Then, the person who invited Marge to join us, reminded Marge that I'd never seen her needlework.  Marge said she was going to check on Mitzie and she would bring some baby sets she just finished, so we could see them. She disappeared for a few minutes and returned with 5 or 6 beautiful Christening gowns, bonnets and booties. She's making them for all the young relatives she has, whether they are expecting babies now or not. She wants them to have them, so if they have children after Marge is no longer able to crochet, or after she passes away, they will all have Christening sets.  The work was intricate and beautifully executed.  I asked her, a bit puzzled, why she didn't want to hang out with us, even if she didn't stitch.  She said, "Oh, it was my work for a number of years. I was a designer."  She was a designer?!? I knew she had been a nurse, but a crochet designer? She told us how she worked with a couple publishing companies. Her job was creating a finished model and creating a pattern when given a description of some crochet object for a book or pattern collection.  She's significantly older than I, but I think I have seen  old, out of print books that contain some of her designs. Two of the publishers with whom she worked were House of White Birches and Leisure Arts, in the 80's.   Back in the day, I had some of their books. I donated them and/or sold them when we moved, 5 years ago, because I had to pare way, way, way down.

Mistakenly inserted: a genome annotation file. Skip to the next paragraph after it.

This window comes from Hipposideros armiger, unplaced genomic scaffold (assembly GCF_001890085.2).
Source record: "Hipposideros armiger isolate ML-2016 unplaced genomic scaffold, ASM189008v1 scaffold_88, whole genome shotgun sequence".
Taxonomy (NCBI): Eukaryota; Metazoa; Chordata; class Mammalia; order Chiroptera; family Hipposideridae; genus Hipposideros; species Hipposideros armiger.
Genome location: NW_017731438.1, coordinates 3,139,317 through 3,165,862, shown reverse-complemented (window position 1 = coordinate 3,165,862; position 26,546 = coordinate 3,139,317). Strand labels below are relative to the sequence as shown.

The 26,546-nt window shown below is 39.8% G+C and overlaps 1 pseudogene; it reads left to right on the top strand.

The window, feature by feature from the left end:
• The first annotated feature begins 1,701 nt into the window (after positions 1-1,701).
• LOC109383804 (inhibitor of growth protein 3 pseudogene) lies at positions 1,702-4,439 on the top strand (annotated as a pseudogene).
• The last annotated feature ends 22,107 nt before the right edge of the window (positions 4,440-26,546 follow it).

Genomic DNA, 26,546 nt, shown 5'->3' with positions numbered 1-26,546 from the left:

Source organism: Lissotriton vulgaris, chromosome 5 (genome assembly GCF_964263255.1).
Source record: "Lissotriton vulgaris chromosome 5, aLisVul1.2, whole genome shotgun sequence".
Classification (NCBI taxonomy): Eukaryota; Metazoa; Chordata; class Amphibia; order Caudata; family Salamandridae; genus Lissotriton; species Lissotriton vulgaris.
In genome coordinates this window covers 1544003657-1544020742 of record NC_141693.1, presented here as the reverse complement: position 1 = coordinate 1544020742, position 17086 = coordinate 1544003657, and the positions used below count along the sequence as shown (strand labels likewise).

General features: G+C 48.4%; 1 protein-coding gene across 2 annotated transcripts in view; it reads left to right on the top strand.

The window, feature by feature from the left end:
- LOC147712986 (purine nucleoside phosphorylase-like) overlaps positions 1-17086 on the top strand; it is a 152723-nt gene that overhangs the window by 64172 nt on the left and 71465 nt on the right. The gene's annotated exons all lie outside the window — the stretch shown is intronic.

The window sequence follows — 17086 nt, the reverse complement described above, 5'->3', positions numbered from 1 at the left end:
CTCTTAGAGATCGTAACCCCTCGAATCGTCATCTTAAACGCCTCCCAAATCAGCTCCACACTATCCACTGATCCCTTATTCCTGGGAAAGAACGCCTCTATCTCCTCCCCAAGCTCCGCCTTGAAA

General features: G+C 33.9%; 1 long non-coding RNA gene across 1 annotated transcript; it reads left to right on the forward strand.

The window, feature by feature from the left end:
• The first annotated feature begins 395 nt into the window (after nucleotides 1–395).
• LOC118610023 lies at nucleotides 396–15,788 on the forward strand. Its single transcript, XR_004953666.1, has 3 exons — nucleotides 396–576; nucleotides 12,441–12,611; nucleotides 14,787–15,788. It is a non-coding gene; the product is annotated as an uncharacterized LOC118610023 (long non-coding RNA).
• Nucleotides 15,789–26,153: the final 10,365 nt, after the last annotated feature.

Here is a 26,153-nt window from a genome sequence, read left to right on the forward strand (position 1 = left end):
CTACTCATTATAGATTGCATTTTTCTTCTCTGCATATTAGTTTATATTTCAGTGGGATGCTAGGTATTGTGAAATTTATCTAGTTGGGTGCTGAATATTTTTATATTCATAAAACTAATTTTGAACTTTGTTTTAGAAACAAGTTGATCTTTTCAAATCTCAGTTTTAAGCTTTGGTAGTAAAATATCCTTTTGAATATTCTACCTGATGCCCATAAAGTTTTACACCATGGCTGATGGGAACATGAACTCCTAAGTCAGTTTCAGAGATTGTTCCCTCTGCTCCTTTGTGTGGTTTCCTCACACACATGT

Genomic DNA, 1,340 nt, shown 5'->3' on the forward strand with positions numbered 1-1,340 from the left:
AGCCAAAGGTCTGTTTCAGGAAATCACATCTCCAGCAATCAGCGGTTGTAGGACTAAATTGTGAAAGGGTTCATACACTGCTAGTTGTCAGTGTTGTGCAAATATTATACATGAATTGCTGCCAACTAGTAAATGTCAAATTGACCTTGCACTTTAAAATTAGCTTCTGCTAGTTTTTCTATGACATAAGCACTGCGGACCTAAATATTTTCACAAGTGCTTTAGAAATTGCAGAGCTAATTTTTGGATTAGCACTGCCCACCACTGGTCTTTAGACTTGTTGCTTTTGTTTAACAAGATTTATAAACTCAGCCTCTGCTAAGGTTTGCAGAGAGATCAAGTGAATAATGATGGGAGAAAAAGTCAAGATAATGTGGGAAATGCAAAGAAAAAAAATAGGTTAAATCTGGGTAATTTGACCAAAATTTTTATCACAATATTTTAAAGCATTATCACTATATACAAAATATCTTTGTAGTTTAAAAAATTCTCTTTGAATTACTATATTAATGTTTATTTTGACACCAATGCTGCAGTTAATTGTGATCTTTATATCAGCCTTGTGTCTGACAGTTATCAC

Now, she is into miniatures for doll houses. She has an Etsy shop in which she sells her teeny tiny 1 inch scale crocheted pieces. They're made with DMC tatting cotton and a size 14 steel hook. Wow! She has a 5 star rating and all the reviews of her work are positively glowing. I've known Marge for several years and until that afternoon, I had no idea of her long crafting history, nor her amazing craftsmanship.